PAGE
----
Structure is the underlying component in all of James Little’s works. Each element in his paintings, whether it’s a line, a tone or an angle, has a role to play. Through their interaction with other elements, each competing for the viewer’s attention, they create a conversation that gives each painting its spirit. While none of Little’s works have narratives, the titles of his paintings do have meanings.
“I don’t use meaningless titles, but the work reflects the titles,” Little said.
We recently sat down with him to learn more about the meanings behind the titles of his Black Paintings series, on exhibit at Rosenbaum Contemporary from September 8 through October 8.
Black Star, 2015, Oil and wax on linen, 72 x 72 inches (182.9 x 182.9 cm)
The title for Black Star came while Little was listening to music and looking through Pinterest at Black artists he admired such as Miles Davis, Louis Armstrong and Eartha Kitt. He pondered the notion of what it takes to be a Black star and wanted to do something to immortalize them.
Gorilla, 2019, Oil and wax on linen, 72 x 72 inches (182.9 x 182.9 cm)
Gorilla represents strength and dominance, “something powerful, big, black, expansive and recognizable.”
Raw Power, 2020, Oil and wax on linen, 72 x 72 inches (182.9 x 182.9 cm)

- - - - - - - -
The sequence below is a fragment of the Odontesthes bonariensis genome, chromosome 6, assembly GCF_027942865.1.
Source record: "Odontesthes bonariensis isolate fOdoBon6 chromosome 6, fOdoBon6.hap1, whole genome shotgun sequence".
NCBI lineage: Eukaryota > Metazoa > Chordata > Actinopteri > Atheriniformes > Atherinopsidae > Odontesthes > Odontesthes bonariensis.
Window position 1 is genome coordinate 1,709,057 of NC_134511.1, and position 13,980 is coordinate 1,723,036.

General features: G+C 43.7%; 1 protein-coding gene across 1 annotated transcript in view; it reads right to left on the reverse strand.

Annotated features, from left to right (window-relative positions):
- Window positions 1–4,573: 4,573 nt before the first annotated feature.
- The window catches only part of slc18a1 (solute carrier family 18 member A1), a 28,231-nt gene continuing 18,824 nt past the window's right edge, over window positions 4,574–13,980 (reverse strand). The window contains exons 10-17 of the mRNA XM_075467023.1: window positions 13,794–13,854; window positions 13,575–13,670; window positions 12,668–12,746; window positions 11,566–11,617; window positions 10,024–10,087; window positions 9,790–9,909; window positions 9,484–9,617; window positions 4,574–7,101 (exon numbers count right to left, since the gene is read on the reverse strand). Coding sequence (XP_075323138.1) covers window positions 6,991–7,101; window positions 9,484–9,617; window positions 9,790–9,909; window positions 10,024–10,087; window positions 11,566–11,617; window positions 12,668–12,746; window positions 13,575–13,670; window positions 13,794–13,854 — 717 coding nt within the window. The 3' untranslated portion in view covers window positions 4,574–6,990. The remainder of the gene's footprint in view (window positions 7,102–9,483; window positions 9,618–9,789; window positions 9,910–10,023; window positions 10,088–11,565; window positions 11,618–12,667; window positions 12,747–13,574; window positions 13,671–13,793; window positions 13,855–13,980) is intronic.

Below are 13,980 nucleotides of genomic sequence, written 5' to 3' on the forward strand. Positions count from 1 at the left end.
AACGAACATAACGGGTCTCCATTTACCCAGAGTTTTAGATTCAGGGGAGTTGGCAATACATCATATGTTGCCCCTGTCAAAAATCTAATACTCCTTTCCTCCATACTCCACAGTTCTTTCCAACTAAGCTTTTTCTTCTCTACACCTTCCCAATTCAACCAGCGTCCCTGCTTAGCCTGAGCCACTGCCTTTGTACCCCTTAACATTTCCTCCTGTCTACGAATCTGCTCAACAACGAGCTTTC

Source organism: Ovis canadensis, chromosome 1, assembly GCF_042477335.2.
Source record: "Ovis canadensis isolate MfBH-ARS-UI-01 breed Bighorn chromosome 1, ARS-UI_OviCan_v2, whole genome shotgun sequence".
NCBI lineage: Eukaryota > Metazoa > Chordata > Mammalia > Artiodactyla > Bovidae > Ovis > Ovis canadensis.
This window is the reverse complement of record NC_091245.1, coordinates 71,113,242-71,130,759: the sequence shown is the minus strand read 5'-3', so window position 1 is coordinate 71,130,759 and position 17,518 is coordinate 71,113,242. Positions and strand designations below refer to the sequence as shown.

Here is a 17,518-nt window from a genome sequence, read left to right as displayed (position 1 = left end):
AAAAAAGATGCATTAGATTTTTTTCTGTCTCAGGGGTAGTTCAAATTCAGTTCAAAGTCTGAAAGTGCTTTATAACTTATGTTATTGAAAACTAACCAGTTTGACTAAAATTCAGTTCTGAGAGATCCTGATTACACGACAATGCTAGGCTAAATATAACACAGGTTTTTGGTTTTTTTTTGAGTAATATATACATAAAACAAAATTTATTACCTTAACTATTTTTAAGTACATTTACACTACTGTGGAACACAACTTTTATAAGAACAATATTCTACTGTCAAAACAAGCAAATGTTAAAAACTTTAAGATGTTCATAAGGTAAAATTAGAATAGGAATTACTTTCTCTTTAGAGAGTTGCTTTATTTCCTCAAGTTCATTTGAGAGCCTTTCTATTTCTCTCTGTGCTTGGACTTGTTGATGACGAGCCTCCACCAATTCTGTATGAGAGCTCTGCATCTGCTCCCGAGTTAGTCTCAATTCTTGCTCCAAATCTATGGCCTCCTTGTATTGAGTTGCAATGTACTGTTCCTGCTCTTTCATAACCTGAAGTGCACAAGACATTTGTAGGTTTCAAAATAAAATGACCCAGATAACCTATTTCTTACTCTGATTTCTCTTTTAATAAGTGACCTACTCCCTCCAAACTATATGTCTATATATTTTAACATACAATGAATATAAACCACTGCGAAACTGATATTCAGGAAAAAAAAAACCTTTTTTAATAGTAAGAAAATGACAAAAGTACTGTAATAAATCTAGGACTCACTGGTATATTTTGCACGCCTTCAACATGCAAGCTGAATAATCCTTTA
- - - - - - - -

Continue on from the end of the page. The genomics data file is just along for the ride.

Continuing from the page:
The title for Raw Power came from a quote which defined raw power as “power that you haven’t used that you don’t even know that you have.”
“Even in the worst situations you still have some power, whether it’s prayer, hope, or resistance,” Little said.
Cubist Rendezvous, 2019, Oil and wax on linen, 72 x 72 inches (182.9 x 182.9 cm)
Cubist Rendezvous was inspired by the Cubists. “I like the way they went about doing what they did. I’m always trying to flatten the plane. Twentieth century Cubism laid down the roadmap. You have to figure out a way to flatten the picture plane and keep the art relevant,” Little said.
Decoy, 2019, Oil and wax on linen, 72 x 72 inches (182.9 x 182.9 cm)
The title for Decoy was inspired by a museum of carved wooden ducks that Little saw on a trip to New Orleans. “The ducks looked so real that is was unbelievable. The sculpting, painting and detail was exquisite. I deal with a lot of detail and am very methodical. I saw a lot of that in these objects,” he said.